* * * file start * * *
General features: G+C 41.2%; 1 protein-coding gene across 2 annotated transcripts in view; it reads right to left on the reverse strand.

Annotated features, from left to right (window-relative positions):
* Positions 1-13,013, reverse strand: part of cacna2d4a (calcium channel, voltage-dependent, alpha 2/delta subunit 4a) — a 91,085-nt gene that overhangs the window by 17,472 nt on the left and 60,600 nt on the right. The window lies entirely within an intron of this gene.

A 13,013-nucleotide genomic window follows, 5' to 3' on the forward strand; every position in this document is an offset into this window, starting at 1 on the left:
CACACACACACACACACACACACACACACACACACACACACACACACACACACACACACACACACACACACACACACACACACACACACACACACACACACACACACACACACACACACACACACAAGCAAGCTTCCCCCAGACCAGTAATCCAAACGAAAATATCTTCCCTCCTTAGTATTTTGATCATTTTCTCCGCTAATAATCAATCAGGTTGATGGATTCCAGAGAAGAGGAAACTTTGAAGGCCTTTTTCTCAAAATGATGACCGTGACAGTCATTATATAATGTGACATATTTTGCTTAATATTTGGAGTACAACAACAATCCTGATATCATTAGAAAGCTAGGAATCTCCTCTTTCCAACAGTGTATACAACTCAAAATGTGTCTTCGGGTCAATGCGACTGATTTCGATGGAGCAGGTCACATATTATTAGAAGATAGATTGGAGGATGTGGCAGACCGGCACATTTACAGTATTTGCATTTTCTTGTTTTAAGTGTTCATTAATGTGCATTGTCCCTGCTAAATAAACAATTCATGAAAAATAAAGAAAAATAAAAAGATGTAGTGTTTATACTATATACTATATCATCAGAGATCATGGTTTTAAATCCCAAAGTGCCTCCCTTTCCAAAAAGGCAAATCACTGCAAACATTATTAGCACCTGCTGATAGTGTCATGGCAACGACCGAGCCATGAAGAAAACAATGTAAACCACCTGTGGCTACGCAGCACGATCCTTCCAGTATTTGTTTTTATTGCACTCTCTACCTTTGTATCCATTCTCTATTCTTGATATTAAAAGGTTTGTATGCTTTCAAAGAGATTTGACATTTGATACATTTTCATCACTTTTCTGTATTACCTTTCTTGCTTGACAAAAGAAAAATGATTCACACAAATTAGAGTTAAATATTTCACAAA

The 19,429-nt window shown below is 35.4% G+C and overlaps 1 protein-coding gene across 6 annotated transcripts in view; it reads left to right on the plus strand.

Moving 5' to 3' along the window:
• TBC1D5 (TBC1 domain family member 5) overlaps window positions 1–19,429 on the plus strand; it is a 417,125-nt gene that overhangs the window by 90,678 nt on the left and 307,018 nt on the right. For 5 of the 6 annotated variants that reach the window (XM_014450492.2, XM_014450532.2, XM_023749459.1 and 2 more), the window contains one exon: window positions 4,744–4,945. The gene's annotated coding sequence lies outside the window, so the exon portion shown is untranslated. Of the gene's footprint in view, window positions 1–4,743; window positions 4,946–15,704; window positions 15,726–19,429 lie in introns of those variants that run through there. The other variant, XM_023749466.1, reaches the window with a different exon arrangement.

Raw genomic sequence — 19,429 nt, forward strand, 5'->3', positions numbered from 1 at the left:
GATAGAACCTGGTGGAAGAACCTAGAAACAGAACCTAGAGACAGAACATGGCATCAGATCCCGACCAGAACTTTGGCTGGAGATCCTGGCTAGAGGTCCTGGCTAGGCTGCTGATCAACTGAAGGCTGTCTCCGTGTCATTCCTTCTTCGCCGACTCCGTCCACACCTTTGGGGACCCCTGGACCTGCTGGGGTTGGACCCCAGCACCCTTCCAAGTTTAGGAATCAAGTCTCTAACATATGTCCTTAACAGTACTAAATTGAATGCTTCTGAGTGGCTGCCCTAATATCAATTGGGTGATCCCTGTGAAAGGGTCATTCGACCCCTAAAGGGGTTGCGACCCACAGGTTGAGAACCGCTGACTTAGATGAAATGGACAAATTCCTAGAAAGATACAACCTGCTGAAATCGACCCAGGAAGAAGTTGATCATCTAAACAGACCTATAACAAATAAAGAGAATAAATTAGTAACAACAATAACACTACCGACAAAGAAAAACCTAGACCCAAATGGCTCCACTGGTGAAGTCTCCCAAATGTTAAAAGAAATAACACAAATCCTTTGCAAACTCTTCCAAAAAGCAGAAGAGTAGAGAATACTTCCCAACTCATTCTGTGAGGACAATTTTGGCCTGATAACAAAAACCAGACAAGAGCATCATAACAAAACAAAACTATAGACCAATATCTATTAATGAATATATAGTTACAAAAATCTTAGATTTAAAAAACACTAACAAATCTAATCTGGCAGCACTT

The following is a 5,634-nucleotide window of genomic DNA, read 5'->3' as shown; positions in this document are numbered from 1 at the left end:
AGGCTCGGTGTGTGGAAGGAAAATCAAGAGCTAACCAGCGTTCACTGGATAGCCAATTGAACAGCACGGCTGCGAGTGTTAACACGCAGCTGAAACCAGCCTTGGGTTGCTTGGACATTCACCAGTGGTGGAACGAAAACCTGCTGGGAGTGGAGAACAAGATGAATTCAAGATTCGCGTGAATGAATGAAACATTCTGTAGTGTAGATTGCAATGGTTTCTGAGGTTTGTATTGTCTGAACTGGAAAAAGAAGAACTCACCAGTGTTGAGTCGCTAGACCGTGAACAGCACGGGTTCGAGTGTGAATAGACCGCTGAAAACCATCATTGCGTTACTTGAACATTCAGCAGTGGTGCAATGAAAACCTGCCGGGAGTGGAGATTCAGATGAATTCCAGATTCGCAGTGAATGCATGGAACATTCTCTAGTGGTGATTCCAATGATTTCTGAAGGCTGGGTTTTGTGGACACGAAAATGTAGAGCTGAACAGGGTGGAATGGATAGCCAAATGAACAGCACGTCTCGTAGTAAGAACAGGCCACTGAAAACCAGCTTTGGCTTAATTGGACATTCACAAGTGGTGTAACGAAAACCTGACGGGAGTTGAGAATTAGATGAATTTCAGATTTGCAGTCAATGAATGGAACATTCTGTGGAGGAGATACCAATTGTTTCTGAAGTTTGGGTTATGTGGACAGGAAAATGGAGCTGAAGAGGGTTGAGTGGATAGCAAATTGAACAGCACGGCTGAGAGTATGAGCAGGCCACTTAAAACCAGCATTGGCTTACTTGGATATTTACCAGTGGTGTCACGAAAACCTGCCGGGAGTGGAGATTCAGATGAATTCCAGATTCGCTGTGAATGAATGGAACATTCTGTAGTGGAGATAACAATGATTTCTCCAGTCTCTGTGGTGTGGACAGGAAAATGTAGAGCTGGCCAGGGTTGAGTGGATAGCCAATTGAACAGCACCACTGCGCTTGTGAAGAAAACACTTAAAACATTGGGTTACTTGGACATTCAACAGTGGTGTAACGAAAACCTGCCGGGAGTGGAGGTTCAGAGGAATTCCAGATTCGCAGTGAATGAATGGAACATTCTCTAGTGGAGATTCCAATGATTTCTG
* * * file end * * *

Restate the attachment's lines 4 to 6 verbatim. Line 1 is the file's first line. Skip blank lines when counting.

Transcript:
A 13,013-nucleotide genomic window follows, 5' to 3' on the forward strand; every position in this document is an offset into this window, starting at 1 on the left:
CACACACACACACACACACACACACACACACACACACACACACACACACACACACACACACACACACACACACACACACACACACACACACACACACACACACACACACACACACACACACACACAAGCAAGCTTCCCCCAGACCAGTAATCCAAACGAAAATATCTTCCCTCCTTAGTATTTTGATCATTTTCTCCGCTAATAATCAATCAGGTTGATGGATTCCAGAGAAGAGGAAACTTTGAAGGCCTTTTTCTCAAAATGATGACCGTGACAGTCATTATATAATGTGACATATTTTGCTTAATATTTGGAGTACAACAACAATCCTGATATCATTAGAAAGCTAGGAATCTCCTCTTTCCAACAGTGTATACAACTCAAAATGTGTCTTCGGGTCAATGCGACTGATTTCGATGGAGCAGGTCACATATTATTAGAAGATAGATTGGAGGATGTGGCAGACCGGCACATTTACAGTATTTGCATTTTCTTGTTTTAAGTGTTCATTAATGTGCATTGTCCCTGCTAAATAAACAATTCATGAAAAATAAAGAAAAATAAAAAGATGTAGTGTTTATACTATATACTATATCATCAGAGATCATGGTTTTAAATCCCAAAGTGCCTCCCTTTCCAAAAAGGCAAATCACTGCAAACATTATTAGCACCTGCTGATAGTGTCATGGCAACGACCGAGCCATGAAGAAAACAATGTAAACCACCTGTGGCTACGCAGCACGATCCTTCCAGTATTTGTTTTTATTGCACTCTCTACCTTTGTATCCATTCTCTATTCTTGATATTAAAAGGTTTGTATGCTTTCAAAGAGATTTGACATTTGATACATTTTCATCACTTTTCTGTATTACCTTTCTTGCTTGACAAAAGAAAAATGATTCACACAAATTAGAGTTAAATATTTCACAAA

The 19,429-nt window shown below is 35.4% G+C and overlaps 1 protein-coding gene across 6 annotated transcripts in view; it reads left to right on the plus strand.